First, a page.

So you’re ready to get your first credit card? Or maybe you have one but you don’t like it very much (bad interest rate, low limit, poor customer service, associated with a bank in a place you no longer live, etc….) and you’d like to find a new card. Finding the right credit card is a very personal decision. Credit cards can be incredible assets and help your life immensely. They can also be horrible liabilities and really hurt you, financially and psychologically. Remember that the average American who carries a balance on their credit card, is in credit card debt over $15,000. That happens from choices made around your credit card. If you follow the seven-step thought process I outline below, you can grow into a responsible user of a credit card and build a good credit score.
1: Know if you’re ready
Before you start filling out an application, you need to reflect on whether you can handle the responsibility you are asking for. First, do you make enough money to be able to make payments on a credit card. If you are applying on your own, most cards require you to make at least $30,000. This is based on my research using the NerdWallet compare credit cards list last year. They have really revised the look of the compare feature, and I am no longer finding income as a criteria, but I still believe this is relevant. For some reason 30k is a benchmark income level in many conversations about finance, probably because it is a livable income in most places across the United States. Now, if you make below that threshold, it doesn’t mean you can’t get a credit card. If you are working with your local bank, they know you better than a big credit card company and may make a different decision. The income level is seeking to separate part time workers from full time workers, high school and college students from full time working adults. When I started out, I didn’t make this much, but my parents did. Since my mom co-signed, it was her income qualifying me for the card. But now, I can apply for cards on my own since I make well over $30k.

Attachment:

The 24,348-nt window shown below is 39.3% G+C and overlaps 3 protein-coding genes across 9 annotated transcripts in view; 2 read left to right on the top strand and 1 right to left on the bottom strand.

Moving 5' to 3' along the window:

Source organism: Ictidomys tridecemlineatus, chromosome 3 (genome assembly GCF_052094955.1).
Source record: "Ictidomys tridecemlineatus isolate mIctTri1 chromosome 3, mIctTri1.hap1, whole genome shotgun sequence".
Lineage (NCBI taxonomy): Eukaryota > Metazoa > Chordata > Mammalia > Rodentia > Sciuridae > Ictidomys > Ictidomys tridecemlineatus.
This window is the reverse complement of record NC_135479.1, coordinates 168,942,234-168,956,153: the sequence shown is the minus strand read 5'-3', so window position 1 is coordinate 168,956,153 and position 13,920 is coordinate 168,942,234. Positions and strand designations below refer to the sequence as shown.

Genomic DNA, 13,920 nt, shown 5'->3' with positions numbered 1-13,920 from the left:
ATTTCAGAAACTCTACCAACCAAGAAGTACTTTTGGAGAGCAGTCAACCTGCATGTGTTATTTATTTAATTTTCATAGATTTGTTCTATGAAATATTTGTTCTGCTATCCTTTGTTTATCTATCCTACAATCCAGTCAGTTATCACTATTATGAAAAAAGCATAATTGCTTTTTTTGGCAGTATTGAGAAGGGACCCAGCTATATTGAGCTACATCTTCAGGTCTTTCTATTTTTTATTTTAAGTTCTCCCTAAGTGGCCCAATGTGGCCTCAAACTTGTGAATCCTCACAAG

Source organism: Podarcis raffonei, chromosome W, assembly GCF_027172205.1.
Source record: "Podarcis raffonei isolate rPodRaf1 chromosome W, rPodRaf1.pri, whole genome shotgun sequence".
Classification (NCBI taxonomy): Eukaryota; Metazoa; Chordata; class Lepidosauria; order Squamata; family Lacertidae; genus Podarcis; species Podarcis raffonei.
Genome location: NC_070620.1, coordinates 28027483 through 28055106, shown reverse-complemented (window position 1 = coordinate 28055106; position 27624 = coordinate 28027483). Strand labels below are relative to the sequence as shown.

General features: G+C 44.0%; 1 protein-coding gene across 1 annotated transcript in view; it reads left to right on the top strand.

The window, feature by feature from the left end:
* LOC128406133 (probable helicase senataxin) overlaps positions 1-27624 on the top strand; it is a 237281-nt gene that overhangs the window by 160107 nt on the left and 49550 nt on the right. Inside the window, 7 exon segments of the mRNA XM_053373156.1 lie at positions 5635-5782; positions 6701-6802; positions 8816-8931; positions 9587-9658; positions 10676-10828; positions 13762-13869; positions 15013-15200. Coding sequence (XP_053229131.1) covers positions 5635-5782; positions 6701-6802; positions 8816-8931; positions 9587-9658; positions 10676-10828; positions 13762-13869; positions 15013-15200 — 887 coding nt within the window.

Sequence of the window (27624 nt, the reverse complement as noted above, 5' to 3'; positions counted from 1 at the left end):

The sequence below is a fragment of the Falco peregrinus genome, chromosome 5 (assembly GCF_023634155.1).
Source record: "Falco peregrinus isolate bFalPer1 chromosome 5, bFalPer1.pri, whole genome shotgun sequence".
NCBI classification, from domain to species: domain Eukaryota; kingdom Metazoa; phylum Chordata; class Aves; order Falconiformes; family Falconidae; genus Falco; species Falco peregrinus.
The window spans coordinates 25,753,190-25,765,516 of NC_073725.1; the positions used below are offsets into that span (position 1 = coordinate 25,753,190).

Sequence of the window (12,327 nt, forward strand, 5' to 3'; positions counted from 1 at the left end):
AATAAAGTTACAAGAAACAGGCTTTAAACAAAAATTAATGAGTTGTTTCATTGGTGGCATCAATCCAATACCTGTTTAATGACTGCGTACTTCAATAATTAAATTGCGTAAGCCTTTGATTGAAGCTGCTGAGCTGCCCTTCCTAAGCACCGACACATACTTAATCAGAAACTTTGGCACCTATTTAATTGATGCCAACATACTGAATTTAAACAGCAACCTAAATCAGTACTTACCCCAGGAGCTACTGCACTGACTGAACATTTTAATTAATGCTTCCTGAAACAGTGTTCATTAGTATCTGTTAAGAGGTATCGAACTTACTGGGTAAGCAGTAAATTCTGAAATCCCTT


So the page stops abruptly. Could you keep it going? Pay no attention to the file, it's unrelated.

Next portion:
Second, you need to know if you have the habits and mindset to handle a credit card. If you have a debit card, do you often have overdraft fees? If so, you might not be ready for a credit card. Regularly overdrawing your account means that you are not tracking your spending carefully. Maybe you forget about a purchase you made and you thought that money was still in there. Find a strategy to tackle your debit card spending before adding a credit card into the mix. Using a bank that has an app that you can check regularly can really help out. My Huntington checking account even has a feature where it will text you if your balance falls below a certain threshold that you can choose. I have mine set to $30, so every time my balance falls below $30, it sends me a text with the current balance. Research shows that people spend more money when they use a credit card versus cash. If you reach the end of every month and realize you haven’t saved any money because you spent all of your extra income, you might not be ready for a credit card. When it comes to credit cards, if you don’t repay the total amount you spent in a month, you’ll be charged interest, which is nothing more than paying twice for your stuff. Visit my credit card best friend post to learn about the math behind interest charges.
Once you’ve got the money and the mindset for a credit card, move on to the next step.
2: Know your limits
This goes along with your mindset and habits. You are going to be able to spend on this credit card more freely than you are with a debit card because you don’t actually have to have the money available. When first starting out, set rules for your credit card for yourself so you don’t accidentally buy too much in a month. Perhaps you set a rule that the card is only for buying gas for your car. Or perhaps you say you can only spend up to $50 on an item. Definitely don’t link it to your Amazon Prime account (if you have one) or let yourself go to Target with it. People always spend way too much at those stores. A really good way to control your impulse to spend, is to not take the card with you on day to day shopping trips. It is all too easy to tell yourself “I can just put it on my credit card” if something is really tempting you.
The other limit you’ll need to know, once you get a card, is what your actual credit limit is. When I first started out, my limit was $500. If you reach the limit, your card will be denied. And remember when it comes to building good credit with this card, you need to keep your utilization to 30% or less. If you get a card that has a limit of $1000, you should only ever reach a balance of $300.
3: Know your credit score
Your credit score, if you have one, will determine whether you get a credit card and what its features are. When I first started out, I didn’t even have a credit score, so I had to have my mom as a co-signer. She guaranteed to the credit union that the bill would be paid. If you have this option, talk to your parents or guardians about opening a credit card. If the card has a low limit like mine did, many parents will do this.